violence e.g. British Crime Survey
 Domestic violence, sexual assault, stalking
 Self-completion module


additional to main face-to-face interviews
Confidentiality produces 5 times higher rate of
disclosure
 Sample:
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


22,463
nationally representative
Men as well as women
Aged 16-59
Indicators of impact
 Impact in its own terms: violence, abuse,
pain and suffering
 Impact as a violation of women’s human
rights
 Impact as a crime
 Impact as a detriment to health
 Impact as a cost to society
Why measure the cost?
 Domestic violence has devastating impact
 Justice and fairness a sufficient basis for policy
 Drains resources of society as well as abused
 A financial dimension increases the ways
policies are articulated, measured and
evaluated
 Facilitates comparison with other policies in
spending decisions
 Mainstreams gender into mainline policy
 Evidence base for policy making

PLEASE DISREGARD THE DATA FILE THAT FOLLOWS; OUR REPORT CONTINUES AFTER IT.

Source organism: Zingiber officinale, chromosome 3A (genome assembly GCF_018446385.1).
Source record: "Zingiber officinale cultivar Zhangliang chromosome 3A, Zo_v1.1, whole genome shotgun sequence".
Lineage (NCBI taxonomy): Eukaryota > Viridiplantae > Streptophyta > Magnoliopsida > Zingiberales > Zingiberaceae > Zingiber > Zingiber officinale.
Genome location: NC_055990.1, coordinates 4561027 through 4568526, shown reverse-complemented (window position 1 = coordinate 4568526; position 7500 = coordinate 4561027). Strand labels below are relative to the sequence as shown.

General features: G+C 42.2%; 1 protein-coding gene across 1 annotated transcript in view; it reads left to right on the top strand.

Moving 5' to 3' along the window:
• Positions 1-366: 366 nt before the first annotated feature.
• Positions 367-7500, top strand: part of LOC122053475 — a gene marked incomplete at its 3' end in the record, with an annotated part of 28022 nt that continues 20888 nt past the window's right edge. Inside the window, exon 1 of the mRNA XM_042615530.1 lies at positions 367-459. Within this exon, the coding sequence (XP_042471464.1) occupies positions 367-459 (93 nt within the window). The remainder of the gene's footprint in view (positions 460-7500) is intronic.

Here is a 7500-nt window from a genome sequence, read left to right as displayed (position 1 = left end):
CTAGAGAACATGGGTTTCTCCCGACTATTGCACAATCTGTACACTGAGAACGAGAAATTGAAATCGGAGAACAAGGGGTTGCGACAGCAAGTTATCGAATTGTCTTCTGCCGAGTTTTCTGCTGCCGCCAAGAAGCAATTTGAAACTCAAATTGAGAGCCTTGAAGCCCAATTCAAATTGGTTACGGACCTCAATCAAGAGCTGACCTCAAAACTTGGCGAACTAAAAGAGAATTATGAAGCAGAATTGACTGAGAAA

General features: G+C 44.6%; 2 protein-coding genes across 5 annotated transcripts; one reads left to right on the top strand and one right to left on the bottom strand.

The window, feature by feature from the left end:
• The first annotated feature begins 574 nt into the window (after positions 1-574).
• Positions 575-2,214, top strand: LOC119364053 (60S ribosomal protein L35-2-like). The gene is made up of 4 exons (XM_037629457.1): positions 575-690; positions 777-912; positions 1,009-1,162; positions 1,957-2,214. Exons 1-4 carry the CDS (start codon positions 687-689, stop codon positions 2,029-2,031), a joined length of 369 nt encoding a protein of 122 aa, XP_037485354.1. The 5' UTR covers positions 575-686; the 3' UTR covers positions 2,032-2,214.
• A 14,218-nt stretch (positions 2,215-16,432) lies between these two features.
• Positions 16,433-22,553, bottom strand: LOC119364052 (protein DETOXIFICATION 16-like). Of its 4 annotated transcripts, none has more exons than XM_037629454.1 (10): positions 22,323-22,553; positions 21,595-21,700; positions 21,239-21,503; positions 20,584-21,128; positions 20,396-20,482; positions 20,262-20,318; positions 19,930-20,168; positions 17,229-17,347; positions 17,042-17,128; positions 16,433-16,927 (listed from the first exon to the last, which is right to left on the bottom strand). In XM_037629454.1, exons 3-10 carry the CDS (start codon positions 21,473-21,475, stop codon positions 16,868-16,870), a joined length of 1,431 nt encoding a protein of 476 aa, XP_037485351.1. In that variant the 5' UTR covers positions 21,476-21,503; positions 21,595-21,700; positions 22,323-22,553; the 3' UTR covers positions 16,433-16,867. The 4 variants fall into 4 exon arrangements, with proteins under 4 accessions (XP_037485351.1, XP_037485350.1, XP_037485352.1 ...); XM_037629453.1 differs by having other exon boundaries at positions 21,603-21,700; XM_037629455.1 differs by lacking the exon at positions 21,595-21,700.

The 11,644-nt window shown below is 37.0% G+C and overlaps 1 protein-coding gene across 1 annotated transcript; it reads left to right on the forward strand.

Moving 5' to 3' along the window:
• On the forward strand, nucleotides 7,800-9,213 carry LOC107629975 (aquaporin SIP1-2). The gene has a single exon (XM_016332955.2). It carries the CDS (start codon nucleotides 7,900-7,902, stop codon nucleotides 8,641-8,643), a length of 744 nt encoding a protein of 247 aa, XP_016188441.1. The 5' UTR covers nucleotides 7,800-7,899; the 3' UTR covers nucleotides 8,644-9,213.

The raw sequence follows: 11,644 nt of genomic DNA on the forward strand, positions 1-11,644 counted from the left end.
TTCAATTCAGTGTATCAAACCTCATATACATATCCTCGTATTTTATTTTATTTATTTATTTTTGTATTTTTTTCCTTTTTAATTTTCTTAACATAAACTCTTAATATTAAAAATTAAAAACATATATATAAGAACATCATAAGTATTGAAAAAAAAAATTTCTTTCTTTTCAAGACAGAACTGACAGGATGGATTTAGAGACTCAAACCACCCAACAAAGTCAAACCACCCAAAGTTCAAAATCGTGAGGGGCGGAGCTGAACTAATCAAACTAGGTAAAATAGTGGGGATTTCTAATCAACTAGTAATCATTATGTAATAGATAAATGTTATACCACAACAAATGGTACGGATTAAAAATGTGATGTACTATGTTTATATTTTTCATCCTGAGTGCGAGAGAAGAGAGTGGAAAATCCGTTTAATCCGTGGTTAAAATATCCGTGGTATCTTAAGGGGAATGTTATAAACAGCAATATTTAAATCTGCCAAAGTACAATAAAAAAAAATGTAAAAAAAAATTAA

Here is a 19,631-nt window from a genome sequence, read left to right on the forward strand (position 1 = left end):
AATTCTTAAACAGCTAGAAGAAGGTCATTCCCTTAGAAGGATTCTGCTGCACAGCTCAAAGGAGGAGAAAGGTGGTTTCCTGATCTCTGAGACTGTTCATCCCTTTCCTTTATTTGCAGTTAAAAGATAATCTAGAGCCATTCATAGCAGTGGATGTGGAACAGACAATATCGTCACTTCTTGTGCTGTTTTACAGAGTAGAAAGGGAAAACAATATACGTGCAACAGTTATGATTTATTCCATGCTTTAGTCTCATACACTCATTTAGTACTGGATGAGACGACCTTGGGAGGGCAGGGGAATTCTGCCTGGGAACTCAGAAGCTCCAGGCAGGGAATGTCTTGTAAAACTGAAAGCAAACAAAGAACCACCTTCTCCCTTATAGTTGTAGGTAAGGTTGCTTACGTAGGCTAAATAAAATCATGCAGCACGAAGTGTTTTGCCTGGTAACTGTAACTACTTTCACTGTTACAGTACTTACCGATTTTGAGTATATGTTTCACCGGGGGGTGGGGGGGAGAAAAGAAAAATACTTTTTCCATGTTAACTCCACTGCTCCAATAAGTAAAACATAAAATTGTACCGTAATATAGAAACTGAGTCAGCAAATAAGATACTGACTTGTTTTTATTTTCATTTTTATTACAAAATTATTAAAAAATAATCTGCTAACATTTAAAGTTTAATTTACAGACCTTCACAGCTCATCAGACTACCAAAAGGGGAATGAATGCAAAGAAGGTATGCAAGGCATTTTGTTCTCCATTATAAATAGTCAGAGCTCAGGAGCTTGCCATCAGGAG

Cost of domestic violence in
Britain: Methodological framework
 Domestic violence (including domestic rape) in Britain
 Framework based on Home Office Research Study 217
by Brand and Price 2000 on the cost of crime
 Developed so as to include specific costs related to
domestic violence e.g. housing and refuges, social
services, civil legal services.
 Information needs

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Extent, nature and impact of domestic violence
Costs of services, lost economic output, and public’s
willingness-to-pay to avoid human costs of pain and
suffering.
Actual level of service use e.g. from reports from service
providers.
Types of Cost
Use of services, often public services
1.
•
•
•
•
•
2.
3.
Criminal justice system
Health care
Social services
Housing and refuges
Civil legal services (including legal aid)
Lost economic output, e.g. time off sick
Human cost of pain and suffering,
based on public’s willingness-to-pay
Criminal Justice System
 Cost: £1 billion
 24% of cost of CJS for violent incidents